Sunday, January 06, 2008

Time to Think

I am resuming blogging after a hectic pre-holiday and holiday schedule and a nice recovery vacation. I am also trying a new experiment of pictures in the blog. I am recently trying the idea of improving my presentations with pictures so I thought I would try it here as well. As usual, I would love feed back- just click the word "comments" at the end of the entry.

As we do more and more training and consulting I am struck ever more deeply with the importance of one variable: that the line staff have time to think and talk about their work. I am becoming convinced that a congregate care treatment program cannot provide excellent trauma informed care if the line staff are expected to be on the floor for all the time they are at work. It is crucial that staffing schedules be created to allow every full time staff person (and preferably the part time and per deim staff as well) to have time to:

Receive supervision that is scheduled, reliable and actually happens most of the time it is scheduled. This supervision should be more than administrative and correcting mistakes. It should include a focus on the person in the work: how are you doing? Which kids are getting on your nerves? Which do you want to kill? Which do you want to adopt? How are you with VT- how is the job affecting you? And it should have a focus on helping the staff member grow and develop, improve their strengths, learn more, progress on their chosen career path, and explore and utilize their interests.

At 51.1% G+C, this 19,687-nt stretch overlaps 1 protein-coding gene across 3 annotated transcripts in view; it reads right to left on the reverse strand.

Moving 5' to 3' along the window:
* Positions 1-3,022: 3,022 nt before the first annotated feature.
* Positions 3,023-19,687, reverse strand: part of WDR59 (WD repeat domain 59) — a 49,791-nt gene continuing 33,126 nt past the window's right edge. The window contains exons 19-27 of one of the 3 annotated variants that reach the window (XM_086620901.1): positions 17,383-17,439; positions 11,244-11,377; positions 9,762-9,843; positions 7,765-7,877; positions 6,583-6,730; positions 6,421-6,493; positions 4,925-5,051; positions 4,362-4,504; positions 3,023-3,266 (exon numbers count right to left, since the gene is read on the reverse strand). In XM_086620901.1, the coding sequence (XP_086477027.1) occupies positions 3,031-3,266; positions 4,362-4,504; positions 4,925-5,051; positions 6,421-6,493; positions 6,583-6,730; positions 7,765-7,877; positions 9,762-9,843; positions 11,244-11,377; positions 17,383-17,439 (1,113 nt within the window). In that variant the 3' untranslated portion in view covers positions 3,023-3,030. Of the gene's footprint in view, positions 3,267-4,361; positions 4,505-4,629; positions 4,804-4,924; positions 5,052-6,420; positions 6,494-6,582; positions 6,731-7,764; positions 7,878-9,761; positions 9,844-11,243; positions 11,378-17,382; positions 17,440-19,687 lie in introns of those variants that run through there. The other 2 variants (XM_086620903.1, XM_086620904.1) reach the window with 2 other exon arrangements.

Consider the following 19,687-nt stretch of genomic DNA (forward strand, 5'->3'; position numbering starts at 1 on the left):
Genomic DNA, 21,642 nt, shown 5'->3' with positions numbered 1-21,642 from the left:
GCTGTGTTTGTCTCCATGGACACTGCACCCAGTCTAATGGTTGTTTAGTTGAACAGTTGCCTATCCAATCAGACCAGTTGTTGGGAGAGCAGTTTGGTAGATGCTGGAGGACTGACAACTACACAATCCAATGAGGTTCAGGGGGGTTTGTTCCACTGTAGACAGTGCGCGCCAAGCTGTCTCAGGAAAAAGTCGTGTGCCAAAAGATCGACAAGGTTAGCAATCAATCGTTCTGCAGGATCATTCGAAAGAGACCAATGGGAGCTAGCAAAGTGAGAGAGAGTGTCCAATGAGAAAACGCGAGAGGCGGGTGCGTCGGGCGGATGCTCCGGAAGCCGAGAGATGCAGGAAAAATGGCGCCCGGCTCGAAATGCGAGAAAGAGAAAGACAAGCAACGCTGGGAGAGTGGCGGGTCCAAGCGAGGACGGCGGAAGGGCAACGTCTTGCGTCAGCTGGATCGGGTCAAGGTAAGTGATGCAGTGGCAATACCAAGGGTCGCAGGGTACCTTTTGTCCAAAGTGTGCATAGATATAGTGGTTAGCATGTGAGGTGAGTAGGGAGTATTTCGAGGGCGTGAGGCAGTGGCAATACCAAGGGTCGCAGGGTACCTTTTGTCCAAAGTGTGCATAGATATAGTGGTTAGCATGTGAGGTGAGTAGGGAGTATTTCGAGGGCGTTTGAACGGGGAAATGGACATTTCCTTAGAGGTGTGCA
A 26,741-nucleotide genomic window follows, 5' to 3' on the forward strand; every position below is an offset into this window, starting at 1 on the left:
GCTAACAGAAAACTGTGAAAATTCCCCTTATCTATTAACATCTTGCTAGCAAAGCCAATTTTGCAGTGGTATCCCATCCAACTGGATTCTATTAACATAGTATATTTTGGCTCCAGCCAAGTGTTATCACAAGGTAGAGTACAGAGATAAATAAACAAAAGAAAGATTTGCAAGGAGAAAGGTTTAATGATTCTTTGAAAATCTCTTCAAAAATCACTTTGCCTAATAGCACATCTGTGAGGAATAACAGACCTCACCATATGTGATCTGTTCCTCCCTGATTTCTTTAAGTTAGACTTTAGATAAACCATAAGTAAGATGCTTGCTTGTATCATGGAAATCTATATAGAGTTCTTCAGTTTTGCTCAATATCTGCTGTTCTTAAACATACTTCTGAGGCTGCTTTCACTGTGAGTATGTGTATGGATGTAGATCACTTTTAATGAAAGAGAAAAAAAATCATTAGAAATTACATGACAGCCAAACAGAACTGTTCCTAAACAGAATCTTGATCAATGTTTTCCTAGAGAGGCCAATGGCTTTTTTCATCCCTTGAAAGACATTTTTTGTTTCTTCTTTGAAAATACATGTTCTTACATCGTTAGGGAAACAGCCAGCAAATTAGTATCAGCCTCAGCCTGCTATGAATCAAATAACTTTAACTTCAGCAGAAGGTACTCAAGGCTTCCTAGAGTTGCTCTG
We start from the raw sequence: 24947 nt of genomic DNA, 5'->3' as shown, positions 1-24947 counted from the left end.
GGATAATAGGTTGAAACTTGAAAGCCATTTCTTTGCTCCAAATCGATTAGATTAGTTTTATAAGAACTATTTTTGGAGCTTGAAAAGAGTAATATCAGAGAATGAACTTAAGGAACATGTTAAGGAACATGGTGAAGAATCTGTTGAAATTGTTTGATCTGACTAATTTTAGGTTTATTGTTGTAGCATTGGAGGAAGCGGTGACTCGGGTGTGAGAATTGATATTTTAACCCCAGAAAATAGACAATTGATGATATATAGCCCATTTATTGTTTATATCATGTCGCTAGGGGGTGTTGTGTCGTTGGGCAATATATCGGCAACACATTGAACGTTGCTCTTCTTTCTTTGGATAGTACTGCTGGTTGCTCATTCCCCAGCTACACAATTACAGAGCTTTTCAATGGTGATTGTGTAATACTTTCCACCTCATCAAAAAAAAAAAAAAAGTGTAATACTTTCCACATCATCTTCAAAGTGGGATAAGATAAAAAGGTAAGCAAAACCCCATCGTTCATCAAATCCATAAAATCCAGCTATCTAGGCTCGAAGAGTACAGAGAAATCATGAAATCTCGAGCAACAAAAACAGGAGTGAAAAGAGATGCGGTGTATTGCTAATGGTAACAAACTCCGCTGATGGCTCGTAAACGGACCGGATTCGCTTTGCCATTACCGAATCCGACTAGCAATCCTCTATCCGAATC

Learn about the children- and reading the record is not enough. Staff need time to meet with the therapist and come to understand the child’s background and how it is currently influencing the present. Staff need to know the goals and objectives and the proposed discharge path for this child. They need a clear sense of the formulation of the treatment- how do we understand what is going on with this child and what are we focusing on? What problems is this child trying to solve with her symptoms? What self capacities does she need to develop? What social supports does he have? What are his strengths?

Discuss current issues and dilemmas with the team, and develop strategies based on the formulation. What have others found that helps? What can we add to the child’s Individual Crisis Management Plan? What are the early signs of distress that we should watch for- and what helps at those times? Who is doing well with this child and can become more involved? Who is struggling?

And relax- get away from the work for a few minutes, take a break, laugh, eat, talk, share stories of their weekend, form and strengthen relationships with other staff members.

Although it may appear daunting, expensive or even impossible to design staffing schedules that include regular meetings and down time, if fact it is possible. And it is less expensive in the long run because these are the things that result in satisfied staff, people who understand what they are doing, have a road map, and know that their own individual contribution is important and appreciated. Also, staff will have a feeling that they are growing and learning, and that their development is important to the agency. This will result in less staff turnover.

I believe these components are crucial to developing self aware, committed staff who can provide excellent trauma informed treatment for the kids.